Tab The following article is from the September 1993 issue of the Letcher Heritage News (Page 46 & 47) and has been slightly reformated for this Web Page. The information was obtained from Mabel Mullins of Partridge, KY.

Oven Fork Church

Oven Fork Church org. 1820 Harlan Co., KY.

Tab One hundred sixty eight plus years ago, a small band of Baptists who had settled in the headwaters of the Cumberland River met at the home of Mathias Kelly and there organized themselves into a church. It took the name of Oven Fork from the nearby Oven Fork of the Poor Fork of the Cumberland River.
Tab These were settlers who had built cabins, cleared land had come to stay. Some of these families had come from North Carolina where they had been members of churches established under the preaching of Daniel Marshall, Shubal Stearns, John Garrad and others who had come from the Keocton and Philadelphia Associations. Others came from the Holstein River and Lee County, Virginia. Those from the Holstein River knew John Flannery as a visiting minister and he was also well known by the people from Lee County, this is probably the reason he was called the first preacher from Deep Springs Church in Lee County Virginia.
Tab In 1821 Oven Fork lettered the Burning Springs Association. In 1825 it lettered to a new Association, The New Saltlick [Sandlick] Association, which later became the Indian Bottom Association. Though initially organized in what was then Harlan County, this location is now at Mayking in Letcher County, KY.

Minutes of the first meeting of Oven Fork Church

"The Ovenfork members were constituted a church on Oct. 21 1820 by the following persons to wit: Elders John Flannery, William Wells and Daniel Duff. Then the church set before us Brother James Webb for a lay elder, and from examination we received him and then set before us William Caudill and William Pennington for deacons and after the examination we received them and appointed to ordain them tomorrow, Sunday being agreeable to appointment we ordained James Webb, Elder and William Pennington and William Caudill Deacons, and appointed our church to be held at the home of Mathias Kelly on the fourth Saturday in November and the church to be called Oven Fork Church."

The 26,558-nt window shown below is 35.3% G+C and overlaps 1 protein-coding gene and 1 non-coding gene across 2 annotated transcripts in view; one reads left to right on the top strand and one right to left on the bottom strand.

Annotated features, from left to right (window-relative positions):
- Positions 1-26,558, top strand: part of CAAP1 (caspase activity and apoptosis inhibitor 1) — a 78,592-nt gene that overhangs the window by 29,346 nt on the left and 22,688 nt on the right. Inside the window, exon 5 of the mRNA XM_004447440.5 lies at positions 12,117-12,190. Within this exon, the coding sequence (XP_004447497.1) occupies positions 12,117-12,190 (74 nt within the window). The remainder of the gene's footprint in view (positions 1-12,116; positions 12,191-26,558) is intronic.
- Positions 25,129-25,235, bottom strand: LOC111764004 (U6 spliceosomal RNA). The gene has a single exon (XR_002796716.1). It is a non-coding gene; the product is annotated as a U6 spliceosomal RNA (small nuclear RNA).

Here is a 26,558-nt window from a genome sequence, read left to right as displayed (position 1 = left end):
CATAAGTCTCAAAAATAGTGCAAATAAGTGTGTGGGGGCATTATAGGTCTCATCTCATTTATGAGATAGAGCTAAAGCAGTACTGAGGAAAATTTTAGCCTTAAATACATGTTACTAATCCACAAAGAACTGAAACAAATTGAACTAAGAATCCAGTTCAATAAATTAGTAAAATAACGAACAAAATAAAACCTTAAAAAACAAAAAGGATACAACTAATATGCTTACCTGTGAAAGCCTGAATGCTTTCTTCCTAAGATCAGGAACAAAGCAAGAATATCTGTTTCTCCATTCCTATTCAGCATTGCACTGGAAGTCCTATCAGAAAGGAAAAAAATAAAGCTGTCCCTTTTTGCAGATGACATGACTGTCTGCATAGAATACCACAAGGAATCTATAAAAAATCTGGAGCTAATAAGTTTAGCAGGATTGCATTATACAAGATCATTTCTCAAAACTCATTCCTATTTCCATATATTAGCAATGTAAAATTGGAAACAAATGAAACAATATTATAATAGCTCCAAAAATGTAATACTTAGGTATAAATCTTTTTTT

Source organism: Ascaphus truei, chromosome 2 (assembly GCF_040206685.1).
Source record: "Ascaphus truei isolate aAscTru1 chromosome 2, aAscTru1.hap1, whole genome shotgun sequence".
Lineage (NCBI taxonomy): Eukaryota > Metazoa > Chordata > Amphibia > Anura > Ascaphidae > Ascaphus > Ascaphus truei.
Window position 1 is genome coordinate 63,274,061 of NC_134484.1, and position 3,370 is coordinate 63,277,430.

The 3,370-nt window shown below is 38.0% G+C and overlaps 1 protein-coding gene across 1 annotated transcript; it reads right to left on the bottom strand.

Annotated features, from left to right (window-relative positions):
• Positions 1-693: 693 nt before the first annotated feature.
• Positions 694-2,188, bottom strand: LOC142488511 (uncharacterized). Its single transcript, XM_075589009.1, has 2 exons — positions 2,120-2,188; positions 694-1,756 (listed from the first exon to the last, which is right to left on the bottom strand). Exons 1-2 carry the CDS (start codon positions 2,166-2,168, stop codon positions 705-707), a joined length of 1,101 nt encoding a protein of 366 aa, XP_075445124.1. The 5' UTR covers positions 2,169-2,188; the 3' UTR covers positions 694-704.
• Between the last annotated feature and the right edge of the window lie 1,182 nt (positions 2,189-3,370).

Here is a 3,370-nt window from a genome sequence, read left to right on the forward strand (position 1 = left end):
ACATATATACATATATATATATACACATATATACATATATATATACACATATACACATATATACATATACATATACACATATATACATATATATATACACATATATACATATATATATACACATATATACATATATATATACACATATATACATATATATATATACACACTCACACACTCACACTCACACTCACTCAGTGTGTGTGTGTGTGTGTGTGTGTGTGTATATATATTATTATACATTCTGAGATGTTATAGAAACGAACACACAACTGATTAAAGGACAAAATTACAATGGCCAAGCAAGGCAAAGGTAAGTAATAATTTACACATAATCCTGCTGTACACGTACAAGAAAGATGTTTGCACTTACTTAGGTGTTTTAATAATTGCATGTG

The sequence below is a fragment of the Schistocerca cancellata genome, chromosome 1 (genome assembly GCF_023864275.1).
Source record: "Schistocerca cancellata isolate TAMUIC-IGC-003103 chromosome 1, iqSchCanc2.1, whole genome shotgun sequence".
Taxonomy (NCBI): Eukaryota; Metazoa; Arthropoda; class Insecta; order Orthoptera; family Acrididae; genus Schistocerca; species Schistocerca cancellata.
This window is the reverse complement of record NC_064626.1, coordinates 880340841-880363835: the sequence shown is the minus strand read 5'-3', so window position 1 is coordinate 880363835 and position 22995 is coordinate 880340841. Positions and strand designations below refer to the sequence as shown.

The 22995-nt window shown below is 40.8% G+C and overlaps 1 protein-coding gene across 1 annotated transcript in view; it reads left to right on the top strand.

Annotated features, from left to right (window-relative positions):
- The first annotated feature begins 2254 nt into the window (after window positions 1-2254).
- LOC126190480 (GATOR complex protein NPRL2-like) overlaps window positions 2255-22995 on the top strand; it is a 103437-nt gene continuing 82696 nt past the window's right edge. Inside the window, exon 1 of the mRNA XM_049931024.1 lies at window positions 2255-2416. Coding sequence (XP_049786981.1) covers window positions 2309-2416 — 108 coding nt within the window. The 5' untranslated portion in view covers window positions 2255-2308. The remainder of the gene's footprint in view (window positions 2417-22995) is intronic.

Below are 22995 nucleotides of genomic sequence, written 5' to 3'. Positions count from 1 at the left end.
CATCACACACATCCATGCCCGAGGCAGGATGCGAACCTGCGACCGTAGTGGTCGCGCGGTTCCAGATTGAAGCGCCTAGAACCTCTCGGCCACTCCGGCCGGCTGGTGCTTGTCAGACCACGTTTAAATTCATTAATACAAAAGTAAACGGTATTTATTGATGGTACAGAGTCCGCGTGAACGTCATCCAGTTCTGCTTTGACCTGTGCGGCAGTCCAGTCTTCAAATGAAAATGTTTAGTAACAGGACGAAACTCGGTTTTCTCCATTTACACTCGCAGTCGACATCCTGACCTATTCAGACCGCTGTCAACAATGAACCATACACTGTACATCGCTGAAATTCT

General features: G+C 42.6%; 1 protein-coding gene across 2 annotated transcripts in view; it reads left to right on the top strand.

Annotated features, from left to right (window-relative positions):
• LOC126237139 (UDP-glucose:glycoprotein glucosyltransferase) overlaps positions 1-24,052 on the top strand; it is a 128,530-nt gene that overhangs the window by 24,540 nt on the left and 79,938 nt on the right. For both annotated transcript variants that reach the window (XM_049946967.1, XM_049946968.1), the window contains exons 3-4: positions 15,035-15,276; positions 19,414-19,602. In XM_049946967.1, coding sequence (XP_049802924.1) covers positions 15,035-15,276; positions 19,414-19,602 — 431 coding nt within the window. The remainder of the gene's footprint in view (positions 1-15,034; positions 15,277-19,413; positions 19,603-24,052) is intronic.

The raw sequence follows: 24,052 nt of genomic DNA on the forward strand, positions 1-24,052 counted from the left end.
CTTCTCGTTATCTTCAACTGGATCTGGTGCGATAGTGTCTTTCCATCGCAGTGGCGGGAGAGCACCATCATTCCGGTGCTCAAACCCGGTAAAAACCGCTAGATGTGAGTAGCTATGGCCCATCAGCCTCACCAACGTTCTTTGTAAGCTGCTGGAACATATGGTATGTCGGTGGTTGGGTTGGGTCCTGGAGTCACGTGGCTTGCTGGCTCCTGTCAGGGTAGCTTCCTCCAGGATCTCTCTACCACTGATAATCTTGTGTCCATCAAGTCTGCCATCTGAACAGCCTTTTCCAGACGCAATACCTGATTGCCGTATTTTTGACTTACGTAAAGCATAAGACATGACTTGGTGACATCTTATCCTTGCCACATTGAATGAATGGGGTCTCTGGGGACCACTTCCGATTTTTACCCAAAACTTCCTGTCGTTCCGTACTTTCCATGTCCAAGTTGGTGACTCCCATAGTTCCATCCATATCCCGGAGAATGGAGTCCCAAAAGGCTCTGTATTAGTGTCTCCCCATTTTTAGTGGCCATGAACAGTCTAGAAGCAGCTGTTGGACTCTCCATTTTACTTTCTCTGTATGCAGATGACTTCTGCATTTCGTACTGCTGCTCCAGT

Tab The charter members that were constituted were James Webb Elder, William Pennington and William Caudill Deacons, Abigail Pennington, Nancy Caudill and Rebecca Pennington as Deaconesses.

Tab Members: Jeremiah Boling, Zachariah Morgan, Samuel Maggard, David Maggard, Sarah Boling, James Caudill, Davis Fields, Mathias Kelly, Henry Back, Henry Maggard. From the time the church was constituted in 1820 to 1823 the records are indistinct and cannot be read.

Tab Members in 1823: Samuel Back, Elizabeth Back, Mealy Back, Henry Back, Katy Back, John Back, Easter Blair, Jessie Jenkins, Effie Fields, Jennie Fields, William Fields, Benjamin Holbrook, Nancy Holbrook, Rachel Hays, Lisha Day, Elizabeth Pennington, Henry Maggard, Suzanna Maggard, David Maggard, Sarah Maggard, Rebecca Maggard, Rudolph Maggard, John Maggard, Jesse Morgan, Nancy Morgan, Louisa Morgan, Elizabeth Morgan.

Tab Some Clerks of Oven Fork Church have been: James Webb, Nathan Hays, W. R. Collier, John Mullins, John R. Boggs, W. R. Boggs, E. H. Stidham, I. N. Lewis, W. C. Mullins, Silas Fouts, H. L. Raleigh.

Tab The Pastors of Oven Fork Church: James Webb, Elder, 1820; David Maggard, 1832; Samuel Maggard, 1849; Henry Caudill, 1852; John Caudill, 1860; Wilson Church, 1867; Henry Day, 1867; James Maggard, 1867; James Dixon, 1867; David M. Maggard, 1872; Elija Creech, 1874; Ira Hall, 1880; Charles Blair, 1883; William R. Boggs, 1897; Sam Boggs, 1914. Bill Sparks, 1990.

Rules and Regulations of Ovenfork Baptist Church:
Tab 1. No school shall be kept in the meeting house.
Tab 2. Don't get drunk or play cards.
Tab 3. You shall be cited for non-attendance, Excluted for 2nd offense.
Tab 4. Any man who sayeth that he will ,doeth it not to be excluded.
Tab 5. Hard speeches against the church or members, not to be permitted.
Tab 6. July 1838, we shall take up foot washing, as a practice.
Tab 7. Offense against the church is called a stumble, they may be taken up.
Tab 8. No horse racing or shooting matches permitted.
Tab 9. Frolics not permitted in the home of members of the church.
Tab10. Pitching quoits or flipping dollars must be avoided.

Notes of interests

John Bach and his wife moved to Quicksand, KY, Sept 1836.
David Maggard Ordained to preach 10 October 1841.
Elizabeth Bach took her letter back to Oven Fork Sept 1841.
John Bach born 19 November 17 1774 son of Henry Bach Sr. came from Madison County Virginia.
Catherine (Kathy) Robinson born 7 April 1780, Wife of John Bach.
Joseph Bach born 7 March 1802 son of John and Kathy Bach.
Permilia (Mealy) Hogg born 5 March 1803, daughter of Stephen Hogg wife of Joseph Bach.
Henry Bach born 6 February 1785 son of Henry Bach Sr. came from Madison County Virginia.
Susanna Maggard born 2 May 1798 daughter of Samuel Maggard married Henry Bach Jr.
William Caudill was the son of the pioneer James (Jimmie) Caudill.
Nancy Craft married William Caudill, Deacon of Oven Fork.
Abigail Caudill daughter of James Caudill, married William Pennington who was Deacon of Oven Fork.
Rebecca Robinson was the wife of Samuel Maggard.
Easter Robinson was the wife of Charles Blair Sr.
Catherine Robinson Bach, Rebecca Robinson Maggard and Easter Robinson Blair, were all sisters & daughters of Benjamin and Celia Robertson.
Oven Fork members who moved to Quicksand, Brethitt Co, KY, to form the Quicksand Baptist church: Joseph Bach Sr.and his wife Permelia Hogg Bach.

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